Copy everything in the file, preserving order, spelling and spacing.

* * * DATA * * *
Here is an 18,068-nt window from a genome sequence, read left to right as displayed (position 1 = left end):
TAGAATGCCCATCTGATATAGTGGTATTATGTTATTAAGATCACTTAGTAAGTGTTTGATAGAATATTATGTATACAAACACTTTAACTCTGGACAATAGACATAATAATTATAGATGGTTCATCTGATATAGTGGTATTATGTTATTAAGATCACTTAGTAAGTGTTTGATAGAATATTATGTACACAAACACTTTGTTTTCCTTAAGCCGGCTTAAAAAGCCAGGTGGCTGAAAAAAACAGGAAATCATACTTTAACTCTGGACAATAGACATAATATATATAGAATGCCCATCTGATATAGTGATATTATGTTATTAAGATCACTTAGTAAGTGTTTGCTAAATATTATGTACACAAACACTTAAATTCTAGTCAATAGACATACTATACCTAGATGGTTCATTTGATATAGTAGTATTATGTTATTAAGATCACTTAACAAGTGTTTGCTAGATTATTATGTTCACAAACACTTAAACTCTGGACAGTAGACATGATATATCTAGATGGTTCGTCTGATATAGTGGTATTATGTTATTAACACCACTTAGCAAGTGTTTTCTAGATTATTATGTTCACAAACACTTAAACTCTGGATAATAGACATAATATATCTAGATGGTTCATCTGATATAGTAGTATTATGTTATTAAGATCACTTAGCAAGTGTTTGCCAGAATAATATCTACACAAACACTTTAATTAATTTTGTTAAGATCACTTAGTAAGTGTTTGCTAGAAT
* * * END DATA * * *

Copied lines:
Here is an 18,068-nt window from a genome sequence, read left to right as displayed (position 1 = left end):
TAGAATGCCCATCTGATATAGTGGTATTATGTTATTAAGATCACTTAGTAAGTGTTTGATAGAATATTATGTATACAAACACTTTAACTCTGGACAATAGACATAATAATTATAGATGGTTCATCTGATATAGTGGTATTATGTTATTAAGATCACTTAGTAAGTGTTTGATAGAATATTATGTACACAAACACTTTGTTTTCCTTAAGCCGGCTTAAAAAGCCAGGTGGCTGAAAAAAACAGGAAATCATACTTTAACTCTGGACAATAGACATAATATATATAGAATGCCCATCTGATATAGTGATATTATGTTATTAAGATCACTTAGTAAGTGTTTGCTAAATATTATGTACACAAACACTTAAATTCTAGTCAATAGACATACTATACCTAGATGGTTCATTTGATATAGTAGTATTATGTTATTAAGATCACTTAACAAGTGTTTGCTAGATTATTATGTTCACAAACACTTAAACTCTGGACAGTAGACATGATATATCTAGATGGTTCGTCTGATATAGTGGTATTATGTTATTAACACCACTTAGCAAGTGTTTTCTAGATTATTATGTTCACAAACACTTAAACTCTGGATAATAGACATAATATATCTAGATGGTTCATCTGATATAGTAGTATTATGTTATTAAGATCACTTAGCAAGTGTTTGCCAGAATAATATCTACACAAACACTTTAATTAATTTTGTTAAGATCACTTAGTAAGTGTTTGCTAGAAT